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United Kingdom, 2008
Directed By: Martin McDonagh
Written By: Martin McDonagh
Starring: Colin Farrell, Brendan Gleeson, Ralph Fiennes
Running Time: 107 minutes
Rated R for strong bloody violence, pervasive language and some drug use
This review was originally posted March 1st, 2008.
Martin McDonagh’s previous film, Six Shooter, for which he won the Academy Award for Best Live Action Short in 2007, was shown to me by a friend without any caveats attached, and McDonagh is a director that requires…no, necessitates caveats. His blend of black humor, violence, and human despair was not only off-putting, it was borderline offensive. Caught unawares, I was mortified.
I was more prepared for In Bruges (pronounced ‘broozsh’ – you know you’ve picked a bad title for your film when the critic has to tell people how to pronounce it). The story is simple and unoriginal. Two Irish hitmen (Brendan Gleeson and Colin Farrell) flee to Bruges in Belgium after a job goes sour in London, where they are to await instructions from their caustic boss (Ralph Fiennes). As they stave off boredom among the colorful locals (including an attractive drug dealer and a racist dwarf), their patience and loyalties are tested. Because they are hitmen, and because their boss is particularly volatile (in that “You talkin’ to me?” way that Joe Pesci was in Goodfellas), you know that shootouts and blood will be had before the end.
That the plot is thin and derivative doesn’t matter, however, since McDonagh takes the same approach to story that Tarantino does – he doesn’t care. Its not about what happens so much as it is about what is being said while things happen.
KEN: Don’t you find Bruges impressive?
RAY: If I’d grown up on a farm and was retarded, Bruges might impress me, but I didn’t, so it doesn’t.
The quotes come quick and razor sharp, a sort of male version of the unrealistic uber-hip banter found in The Gilmore Girls. People don’t really talk like this, but I’ll gladly sacrifice realism when it’s this entertaining.
It isn’t McDonagh’s dialogue, however, that can be difficult to take – it’s his extreme juxtaposition of tones, which swing from gut-wrenching drama to screwball comedy to pitch black humor in the span of minutes. While he’s adept at balancing such dissonant scenes, the effect can be quite jarring if you’re not ready for it. The only thing I can think to liken it to is The Color Purple, which I realize is a comparison that initially makes no sense. In style, the films are as different as oil and water, but the emotional beats are the same. One moment you’re laughing uproariously with the characters, the next you’re weeping with them. Many filmmakers effectively blend pathos and humor, which isn’t unique to McDonagh or In Bruges. What is unique is the speed with which they’re blended. McDonagh shifts from making midget jokes to grieving for murdered children in the blink of an eye.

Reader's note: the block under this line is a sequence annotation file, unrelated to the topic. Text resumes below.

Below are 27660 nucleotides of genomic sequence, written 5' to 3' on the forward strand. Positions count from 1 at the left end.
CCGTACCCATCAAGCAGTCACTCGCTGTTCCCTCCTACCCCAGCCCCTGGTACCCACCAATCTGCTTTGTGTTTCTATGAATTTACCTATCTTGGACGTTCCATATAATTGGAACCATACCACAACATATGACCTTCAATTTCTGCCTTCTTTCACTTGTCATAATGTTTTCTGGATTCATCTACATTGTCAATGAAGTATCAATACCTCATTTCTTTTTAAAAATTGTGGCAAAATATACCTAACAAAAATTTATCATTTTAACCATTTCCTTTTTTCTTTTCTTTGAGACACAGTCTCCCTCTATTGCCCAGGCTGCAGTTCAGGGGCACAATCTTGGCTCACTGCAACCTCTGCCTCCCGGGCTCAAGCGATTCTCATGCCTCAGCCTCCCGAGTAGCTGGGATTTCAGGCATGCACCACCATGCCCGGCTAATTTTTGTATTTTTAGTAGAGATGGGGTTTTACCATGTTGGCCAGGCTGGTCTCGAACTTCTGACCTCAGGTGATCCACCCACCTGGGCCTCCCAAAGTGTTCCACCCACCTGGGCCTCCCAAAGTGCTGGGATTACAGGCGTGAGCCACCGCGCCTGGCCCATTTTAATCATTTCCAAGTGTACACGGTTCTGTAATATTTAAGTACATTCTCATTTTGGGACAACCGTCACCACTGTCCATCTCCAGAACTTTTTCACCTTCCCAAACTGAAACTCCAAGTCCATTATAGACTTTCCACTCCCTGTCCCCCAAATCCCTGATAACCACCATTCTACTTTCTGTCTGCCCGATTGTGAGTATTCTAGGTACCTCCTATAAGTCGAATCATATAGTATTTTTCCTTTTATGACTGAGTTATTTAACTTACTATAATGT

This feels crude and exploitative, but McDonagh is taking it all very seriously at the same time. His approach to the gloomy subject matter – depression, murder, betrayal – is both cavalier and sincere. This paradoxical attitude is reflected in every aspect of the film. Take, for example, the midget. When Ray first sees him shooting an independent film in the streets of Bruges, he yells out gleefully, “They’re filming midgets!” Later, as a pickup line, Ray goes on and on, to great comedic effect, about how most midgets commit suicide because they’re depressed by their size. From a humor standpoint, taking cheapshots at midgets is right up there with picking on mentally handicapped children. But McDonagh turns around and makes the midget, Jimmy (Jordan Preston), a central character whom you actually begin to care about by the end of the film. So is he mocking midgets or is he portraying them as genuine human beings? Both, it appears. When McDonagh begins applying this contradictory perspective to more serious fare, such as suicide, you’ll either embrace it or recoil in disgust. Both reactions would be legitimate.
One last thing needs to be noted: Colin Farrell is brilliant here. I’ve never liked him as the Heroic Leading Man he’s historically been cast as. I’d rather watch Russell Crowe carve up the scenery than Farrell flash his pretty face, which is all he ever seemed to do. Here, though, he steals every scene, both comedic and dramatic. If he chooses more roles like this and stays away from the Alexanders and the S.W.A.T.s that are certainly clogging his agent’s in-box, his career will finally be exciting to watch.
So, caveats to consider when watching In Bruges: expect coarse humor on delicate topics, unflinchingly raw episodes of violence, and wild shifts from hilarity to heartache. I would have written McDonagh off as a wannabe Tarantino a decade too late, except that he almost made me cry.